eBay, etsy, Poshmark – regardless of which platform you use to resell, always experience the platform as a buyer first. This will help you think like a buyer when you’re listing your items. You’ll be more mindful of taking better pictures, writing better item descriptions, handling disputes, shipping things in a timely fashion, and so on. When thinking like a buyer, spend some time thinking about what sort of product title would attract you to click on a listing. A lot of businesses don’t do this, but they really should. By using certain keywords, more people should be able to find the listing. Perhaps people selling on these platforms should consider using a Free Title Builder to make sure their listings stand a better chance of pulling in more page visits.
Mistake 4: Taking bad pictures
Customers are more likely to click on a clear, bright photo than a dark and blurry one. Flaws and details are hard to see in poor quality photos. Shannon learned that taking better pictures in day light yields better sales.
Take the extra time to take pictures from every angle of the item. You don’t need a fancy light kit to start out. All you need is a window with natural light, a white presentation foam board, and an app that will brighten your photos. I like to avoid the use of filters and try not to go overboard brightening the photo because I want it to be as close to the actual item as possible. I love the Snapseed app for natural brightness.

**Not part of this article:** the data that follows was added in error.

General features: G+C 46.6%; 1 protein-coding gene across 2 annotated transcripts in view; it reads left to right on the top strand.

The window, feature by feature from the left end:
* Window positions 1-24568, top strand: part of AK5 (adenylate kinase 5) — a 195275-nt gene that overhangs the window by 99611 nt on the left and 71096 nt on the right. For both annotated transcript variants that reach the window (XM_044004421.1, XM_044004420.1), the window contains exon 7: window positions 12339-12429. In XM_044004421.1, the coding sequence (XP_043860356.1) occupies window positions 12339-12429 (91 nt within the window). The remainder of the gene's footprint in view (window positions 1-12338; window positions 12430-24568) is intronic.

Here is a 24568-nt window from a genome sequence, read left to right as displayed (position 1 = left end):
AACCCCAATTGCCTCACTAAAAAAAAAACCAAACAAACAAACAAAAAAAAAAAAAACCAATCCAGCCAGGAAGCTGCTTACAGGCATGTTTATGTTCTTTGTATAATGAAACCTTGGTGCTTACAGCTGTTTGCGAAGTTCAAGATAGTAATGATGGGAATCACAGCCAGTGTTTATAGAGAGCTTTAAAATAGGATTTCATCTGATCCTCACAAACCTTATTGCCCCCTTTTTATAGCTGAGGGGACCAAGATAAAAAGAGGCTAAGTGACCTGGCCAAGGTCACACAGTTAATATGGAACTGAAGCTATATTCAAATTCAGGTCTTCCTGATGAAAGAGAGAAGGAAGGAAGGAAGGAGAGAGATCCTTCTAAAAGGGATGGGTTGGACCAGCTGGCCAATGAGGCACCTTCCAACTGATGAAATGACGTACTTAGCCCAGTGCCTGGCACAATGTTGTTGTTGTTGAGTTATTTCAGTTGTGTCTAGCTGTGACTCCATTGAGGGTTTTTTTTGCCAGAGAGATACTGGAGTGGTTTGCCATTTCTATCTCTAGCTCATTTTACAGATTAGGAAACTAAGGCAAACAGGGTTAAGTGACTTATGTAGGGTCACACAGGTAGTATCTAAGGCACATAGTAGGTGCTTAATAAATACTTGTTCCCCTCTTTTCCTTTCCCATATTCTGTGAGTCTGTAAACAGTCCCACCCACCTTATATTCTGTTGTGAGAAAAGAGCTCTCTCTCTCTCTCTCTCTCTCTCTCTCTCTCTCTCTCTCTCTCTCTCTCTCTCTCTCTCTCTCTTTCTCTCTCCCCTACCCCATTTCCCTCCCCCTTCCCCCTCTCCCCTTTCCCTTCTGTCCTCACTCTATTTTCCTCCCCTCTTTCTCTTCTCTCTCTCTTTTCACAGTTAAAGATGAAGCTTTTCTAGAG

Since reselling is a hobby and I don’t have time to take pictures during the week, I take them on the weekend when I have enough daylight hours and list throughout the week.
Mistake 5: Buying brands for the sake of buying brands
Just because you found a brand name at the thrift store, doesn’t mean it’s always going to sell. The Coach shoes Shannon thrifted to sell? They are right back at Goodwill. I always try to remember: some of these items have been discarded at the thrift store for a reason. I like to consider things like: age of item, quality, style, and the volume at which they are already being sold online. I always look up the value on Poshmark or eBay to check for things like average selling price, item descriptions, number of likers / watchers. I take all of these factors into consideration when I’m out hunting or sourcing items, especially brand names.